I bought a Flip Video (the 60-minute version) about six weeks ago. My observations:
Good quality video and audio for everyday use and for basic e-Learning apps, but certainly not to compare even with most consumer-grade camcorders. Better than most cell phone video, however. Be sure that you are shooting in a place with enough light: this is not a night-vision camera.
Controls are very basic. Holding camera steady while zooming in or out takes practice. On my camera, the red button is tricky -- hard to stop recording, takes several presses of the button, which is frustrating and also makes for more camera shake.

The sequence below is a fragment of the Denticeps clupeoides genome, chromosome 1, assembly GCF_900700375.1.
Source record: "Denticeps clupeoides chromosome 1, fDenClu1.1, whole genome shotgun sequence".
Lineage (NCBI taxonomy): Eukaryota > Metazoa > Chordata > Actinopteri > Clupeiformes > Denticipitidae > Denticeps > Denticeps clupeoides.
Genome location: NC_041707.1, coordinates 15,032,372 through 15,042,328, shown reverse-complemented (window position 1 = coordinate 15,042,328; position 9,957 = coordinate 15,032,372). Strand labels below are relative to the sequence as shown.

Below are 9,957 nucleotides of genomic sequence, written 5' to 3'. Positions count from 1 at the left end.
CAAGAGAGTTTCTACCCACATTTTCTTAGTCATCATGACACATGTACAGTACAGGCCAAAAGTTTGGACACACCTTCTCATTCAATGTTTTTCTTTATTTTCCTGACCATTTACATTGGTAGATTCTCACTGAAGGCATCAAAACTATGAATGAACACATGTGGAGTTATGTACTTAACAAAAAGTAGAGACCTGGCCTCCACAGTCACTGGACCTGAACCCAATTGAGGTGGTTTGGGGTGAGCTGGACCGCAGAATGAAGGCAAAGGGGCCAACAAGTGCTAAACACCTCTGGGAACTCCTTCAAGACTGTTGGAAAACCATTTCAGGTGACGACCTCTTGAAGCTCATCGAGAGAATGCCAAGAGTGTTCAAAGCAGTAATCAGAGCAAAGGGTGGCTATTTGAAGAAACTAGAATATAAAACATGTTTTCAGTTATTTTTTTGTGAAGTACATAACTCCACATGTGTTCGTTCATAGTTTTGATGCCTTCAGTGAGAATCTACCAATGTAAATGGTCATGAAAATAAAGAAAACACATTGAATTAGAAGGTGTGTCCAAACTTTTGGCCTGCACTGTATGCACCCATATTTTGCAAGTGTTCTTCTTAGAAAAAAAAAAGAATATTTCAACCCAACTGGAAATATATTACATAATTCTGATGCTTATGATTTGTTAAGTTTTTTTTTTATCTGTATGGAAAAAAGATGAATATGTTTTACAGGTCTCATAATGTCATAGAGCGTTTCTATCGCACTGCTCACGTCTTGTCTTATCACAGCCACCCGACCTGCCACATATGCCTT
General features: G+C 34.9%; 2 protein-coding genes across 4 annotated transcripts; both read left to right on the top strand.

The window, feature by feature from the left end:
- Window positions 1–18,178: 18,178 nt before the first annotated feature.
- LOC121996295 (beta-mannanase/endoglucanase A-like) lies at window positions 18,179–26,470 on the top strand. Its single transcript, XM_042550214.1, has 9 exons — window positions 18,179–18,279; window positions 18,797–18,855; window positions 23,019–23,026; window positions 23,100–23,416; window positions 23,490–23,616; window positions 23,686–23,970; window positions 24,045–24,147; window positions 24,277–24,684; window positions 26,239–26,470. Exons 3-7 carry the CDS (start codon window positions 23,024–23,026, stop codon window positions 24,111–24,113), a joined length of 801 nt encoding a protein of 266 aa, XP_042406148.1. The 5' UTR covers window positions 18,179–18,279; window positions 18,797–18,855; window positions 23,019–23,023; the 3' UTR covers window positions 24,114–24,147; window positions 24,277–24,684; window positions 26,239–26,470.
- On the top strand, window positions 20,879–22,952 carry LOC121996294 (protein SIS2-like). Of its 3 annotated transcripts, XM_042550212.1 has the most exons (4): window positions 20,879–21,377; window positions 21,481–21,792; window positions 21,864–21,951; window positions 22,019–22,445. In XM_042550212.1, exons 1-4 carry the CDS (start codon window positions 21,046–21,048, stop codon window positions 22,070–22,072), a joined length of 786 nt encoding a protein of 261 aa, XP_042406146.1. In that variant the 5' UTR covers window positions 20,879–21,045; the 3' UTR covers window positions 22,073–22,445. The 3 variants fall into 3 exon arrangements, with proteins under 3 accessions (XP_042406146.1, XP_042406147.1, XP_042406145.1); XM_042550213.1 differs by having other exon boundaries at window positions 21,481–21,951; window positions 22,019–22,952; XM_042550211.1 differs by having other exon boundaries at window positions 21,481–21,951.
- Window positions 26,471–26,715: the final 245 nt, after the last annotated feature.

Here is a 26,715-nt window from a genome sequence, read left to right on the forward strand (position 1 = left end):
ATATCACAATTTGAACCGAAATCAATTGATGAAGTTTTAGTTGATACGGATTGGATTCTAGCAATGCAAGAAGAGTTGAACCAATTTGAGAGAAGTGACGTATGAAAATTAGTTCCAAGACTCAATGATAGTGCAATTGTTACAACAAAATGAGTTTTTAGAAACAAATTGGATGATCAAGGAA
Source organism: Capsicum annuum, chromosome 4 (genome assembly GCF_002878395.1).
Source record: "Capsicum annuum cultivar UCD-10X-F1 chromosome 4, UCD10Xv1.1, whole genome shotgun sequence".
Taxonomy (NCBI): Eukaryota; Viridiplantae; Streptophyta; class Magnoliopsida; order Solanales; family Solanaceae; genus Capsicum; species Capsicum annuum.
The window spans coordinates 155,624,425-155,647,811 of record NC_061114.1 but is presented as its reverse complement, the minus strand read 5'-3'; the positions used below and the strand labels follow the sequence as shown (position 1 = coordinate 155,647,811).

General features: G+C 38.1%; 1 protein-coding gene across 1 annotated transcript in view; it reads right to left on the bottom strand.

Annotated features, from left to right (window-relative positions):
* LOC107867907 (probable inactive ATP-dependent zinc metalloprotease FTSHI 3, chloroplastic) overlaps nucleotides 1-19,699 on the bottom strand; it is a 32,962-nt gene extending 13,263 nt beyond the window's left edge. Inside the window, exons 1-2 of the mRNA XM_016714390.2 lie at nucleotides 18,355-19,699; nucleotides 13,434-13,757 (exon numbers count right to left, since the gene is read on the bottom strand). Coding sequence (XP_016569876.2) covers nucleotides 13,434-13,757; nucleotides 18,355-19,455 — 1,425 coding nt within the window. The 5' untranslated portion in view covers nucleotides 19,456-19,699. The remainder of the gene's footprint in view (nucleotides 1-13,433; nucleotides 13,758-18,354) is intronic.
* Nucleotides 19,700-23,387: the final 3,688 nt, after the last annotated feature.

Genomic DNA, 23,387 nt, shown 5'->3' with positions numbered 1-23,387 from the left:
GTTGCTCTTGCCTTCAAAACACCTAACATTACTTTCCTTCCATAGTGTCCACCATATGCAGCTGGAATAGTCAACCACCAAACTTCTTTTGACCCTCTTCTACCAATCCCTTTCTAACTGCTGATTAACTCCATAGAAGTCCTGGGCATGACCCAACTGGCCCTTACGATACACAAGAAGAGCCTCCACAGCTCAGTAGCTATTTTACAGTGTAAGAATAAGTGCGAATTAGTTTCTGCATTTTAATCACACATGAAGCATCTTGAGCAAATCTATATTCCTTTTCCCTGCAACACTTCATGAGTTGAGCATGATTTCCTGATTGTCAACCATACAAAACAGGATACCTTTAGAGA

Editing software does not function on a Mac. Works well on a PC, though it is pretty basic. You can upload to your Mac easily, however. The instructions for converting the video to QuickTime format are pretty confusing, and I still have trouble -- the manual is not much help.
Files are very large, with no way to compress them unless you use third-party software. This means upload times to YouTube can be quite long, ditto for emailing your videos.
I overspent. Considering that most of what I've shot so far has been 1- to 3-minute segments, and I am never far from my PC or my MacBook, I could have saved myself $70 and bought the 30-minute Flip.
Bottom line: The Flip is a nice little camera, just don't expect too much from it. (My cell phone actually makes videos that are as good or better, but of course my phone cost about twice what the Flip did, so it better be good!) Good for interviews, getting video of expert performance/needs assessment examples, plus all the usual informal and family video opportunities. Think of it as being the early 21st century version of the Brownie box camera.